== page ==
Solar Charge Controllers:
The function of a MPPT is analogous to the transmission in a car. When the transmission is in the wrong gear, the wheels do not receive maximum power. That's because the engine is running either slower or faster than its ideal speed range. The purpose of the transmission is to couple the engine to the wheels, in a way that lets the engine run in a favorable speed range in spite of varying acceleration and terrain
Let's compare a PV module to a car engine. Its voltage is analogous to engine speed. Its ideal voltage is that at which it can put out maximum power. This is called its maximum power point. (It's also called peak power voltage, abbreviated Vpp). Vpp varies with sunlight intensity and with solar cell temperature. The voltage of the battery is analogous to the speed of the car's wheels. It varies with battery state of charge, and with the loads on the system (any appliances and lights that may be on). For a 12V system, it varies from about 11 to 14.5V.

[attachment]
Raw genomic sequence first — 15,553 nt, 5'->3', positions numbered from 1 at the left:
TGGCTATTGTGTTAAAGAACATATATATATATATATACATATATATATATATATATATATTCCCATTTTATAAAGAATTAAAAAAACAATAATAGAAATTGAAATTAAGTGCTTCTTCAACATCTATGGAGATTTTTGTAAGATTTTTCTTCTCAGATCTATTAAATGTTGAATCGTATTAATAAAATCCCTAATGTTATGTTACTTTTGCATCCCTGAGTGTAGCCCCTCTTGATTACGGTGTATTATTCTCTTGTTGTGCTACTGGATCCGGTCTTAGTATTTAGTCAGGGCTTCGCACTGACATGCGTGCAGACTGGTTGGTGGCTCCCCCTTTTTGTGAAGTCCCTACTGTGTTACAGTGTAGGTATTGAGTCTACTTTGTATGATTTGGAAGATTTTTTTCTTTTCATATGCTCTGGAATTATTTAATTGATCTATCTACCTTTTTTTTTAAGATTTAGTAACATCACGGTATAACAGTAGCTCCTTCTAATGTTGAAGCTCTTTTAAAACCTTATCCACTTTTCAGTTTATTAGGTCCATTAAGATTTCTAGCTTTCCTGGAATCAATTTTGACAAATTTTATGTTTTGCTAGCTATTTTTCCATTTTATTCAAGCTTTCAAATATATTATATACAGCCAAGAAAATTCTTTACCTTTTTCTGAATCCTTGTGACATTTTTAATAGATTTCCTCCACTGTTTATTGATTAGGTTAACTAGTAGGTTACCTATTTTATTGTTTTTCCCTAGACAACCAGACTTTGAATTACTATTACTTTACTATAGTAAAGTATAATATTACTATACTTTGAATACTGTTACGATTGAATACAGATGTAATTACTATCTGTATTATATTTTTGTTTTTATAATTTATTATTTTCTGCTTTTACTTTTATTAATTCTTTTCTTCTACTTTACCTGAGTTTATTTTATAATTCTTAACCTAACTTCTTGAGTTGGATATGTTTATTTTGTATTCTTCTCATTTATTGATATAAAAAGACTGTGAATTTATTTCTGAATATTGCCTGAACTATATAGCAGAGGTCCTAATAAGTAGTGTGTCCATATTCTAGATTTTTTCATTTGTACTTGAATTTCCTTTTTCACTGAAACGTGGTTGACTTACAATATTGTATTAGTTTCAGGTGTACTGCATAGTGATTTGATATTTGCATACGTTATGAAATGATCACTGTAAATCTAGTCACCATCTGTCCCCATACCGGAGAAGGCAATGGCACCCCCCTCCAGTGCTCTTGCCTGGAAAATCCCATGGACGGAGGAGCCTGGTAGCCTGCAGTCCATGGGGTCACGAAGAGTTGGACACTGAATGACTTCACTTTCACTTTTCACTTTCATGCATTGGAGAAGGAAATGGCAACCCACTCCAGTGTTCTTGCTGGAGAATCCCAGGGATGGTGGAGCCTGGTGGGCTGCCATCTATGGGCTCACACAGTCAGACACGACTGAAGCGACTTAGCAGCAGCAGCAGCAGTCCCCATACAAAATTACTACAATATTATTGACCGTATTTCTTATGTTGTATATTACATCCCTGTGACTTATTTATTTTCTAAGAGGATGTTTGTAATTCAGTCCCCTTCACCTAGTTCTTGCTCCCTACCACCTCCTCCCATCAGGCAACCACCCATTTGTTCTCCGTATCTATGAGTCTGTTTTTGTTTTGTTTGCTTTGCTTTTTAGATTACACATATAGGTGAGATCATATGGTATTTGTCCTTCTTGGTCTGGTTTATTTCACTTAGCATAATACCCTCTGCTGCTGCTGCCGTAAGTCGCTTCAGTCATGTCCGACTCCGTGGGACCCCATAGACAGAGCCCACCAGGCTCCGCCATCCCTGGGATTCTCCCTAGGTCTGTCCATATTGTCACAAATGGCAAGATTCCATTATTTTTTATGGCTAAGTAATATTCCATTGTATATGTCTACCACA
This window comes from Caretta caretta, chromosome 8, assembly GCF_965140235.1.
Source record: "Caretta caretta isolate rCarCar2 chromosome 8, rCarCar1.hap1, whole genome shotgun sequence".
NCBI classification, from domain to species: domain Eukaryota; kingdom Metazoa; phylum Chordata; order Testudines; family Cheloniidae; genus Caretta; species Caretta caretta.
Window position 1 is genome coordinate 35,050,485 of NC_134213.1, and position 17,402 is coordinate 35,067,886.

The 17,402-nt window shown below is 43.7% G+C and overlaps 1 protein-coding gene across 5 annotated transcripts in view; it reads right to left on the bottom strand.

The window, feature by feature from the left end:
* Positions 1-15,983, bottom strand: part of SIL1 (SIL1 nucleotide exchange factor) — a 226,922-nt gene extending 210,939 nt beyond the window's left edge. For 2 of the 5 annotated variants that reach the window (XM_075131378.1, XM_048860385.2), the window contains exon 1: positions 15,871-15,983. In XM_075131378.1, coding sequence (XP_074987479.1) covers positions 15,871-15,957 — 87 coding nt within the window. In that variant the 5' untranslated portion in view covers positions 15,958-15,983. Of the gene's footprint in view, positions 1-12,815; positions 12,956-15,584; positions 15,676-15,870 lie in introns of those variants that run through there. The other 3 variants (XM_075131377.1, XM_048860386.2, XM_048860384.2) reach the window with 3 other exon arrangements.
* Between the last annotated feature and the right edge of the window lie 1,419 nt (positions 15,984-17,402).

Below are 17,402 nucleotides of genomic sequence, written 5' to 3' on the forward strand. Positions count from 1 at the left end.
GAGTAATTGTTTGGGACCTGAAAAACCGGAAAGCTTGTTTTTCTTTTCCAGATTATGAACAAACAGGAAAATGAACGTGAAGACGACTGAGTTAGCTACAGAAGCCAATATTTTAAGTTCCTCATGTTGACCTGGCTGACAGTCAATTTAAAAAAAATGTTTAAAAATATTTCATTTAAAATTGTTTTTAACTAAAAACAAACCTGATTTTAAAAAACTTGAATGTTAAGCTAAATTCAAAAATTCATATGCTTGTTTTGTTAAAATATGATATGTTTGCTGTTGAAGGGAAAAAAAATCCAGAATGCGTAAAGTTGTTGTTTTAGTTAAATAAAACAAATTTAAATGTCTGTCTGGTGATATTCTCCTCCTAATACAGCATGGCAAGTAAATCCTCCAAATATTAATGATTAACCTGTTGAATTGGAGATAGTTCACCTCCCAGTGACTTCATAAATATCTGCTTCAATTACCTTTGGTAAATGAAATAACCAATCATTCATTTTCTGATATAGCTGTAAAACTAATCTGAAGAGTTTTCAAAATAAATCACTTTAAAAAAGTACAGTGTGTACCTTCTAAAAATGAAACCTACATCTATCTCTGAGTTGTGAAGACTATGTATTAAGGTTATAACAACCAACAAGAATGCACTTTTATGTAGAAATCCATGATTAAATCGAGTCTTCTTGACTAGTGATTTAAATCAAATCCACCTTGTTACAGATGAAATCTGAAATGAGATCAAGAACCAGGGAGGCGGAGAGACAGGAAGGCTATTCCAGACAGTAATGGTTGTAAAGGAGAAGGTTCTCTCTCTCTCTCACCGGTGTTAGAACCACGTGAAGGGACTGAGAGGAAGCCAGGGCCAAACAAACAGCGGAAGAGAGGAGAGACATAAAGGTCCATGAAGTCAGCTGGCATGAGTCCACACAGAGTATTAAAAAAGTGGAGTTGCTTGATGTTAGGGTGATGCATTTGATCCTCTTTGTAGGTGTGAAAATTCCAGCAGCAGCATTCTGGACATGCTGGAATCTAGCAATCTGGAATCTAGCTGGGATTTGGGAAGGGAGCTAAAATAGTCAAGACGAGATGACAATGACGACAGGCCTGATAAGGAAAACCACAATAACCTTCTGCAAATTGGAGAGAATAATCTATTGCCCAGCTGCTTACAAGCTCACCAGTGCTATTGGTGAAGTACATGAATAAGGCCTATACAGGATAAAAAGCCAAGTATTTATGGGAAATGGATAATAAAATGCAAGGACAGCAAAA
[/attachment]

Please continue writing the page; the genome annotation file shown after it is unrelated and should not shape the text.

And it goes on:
In order to charge a battery (increase its voltage), the PV module must apply a voltage that is higher than that of the battery. If the PV module's Vpp is just slightly below the battery voltage, then the current drops nearly to zero (like an engine turning slower than the wheels). So, to play it safe, typical PV modules are made with a Vpp of around 17V when measured at a cell temperature of 25'C. They do that because it will drop to around 15V on a very hot day. However, on a very cold day, it can rise to 18V!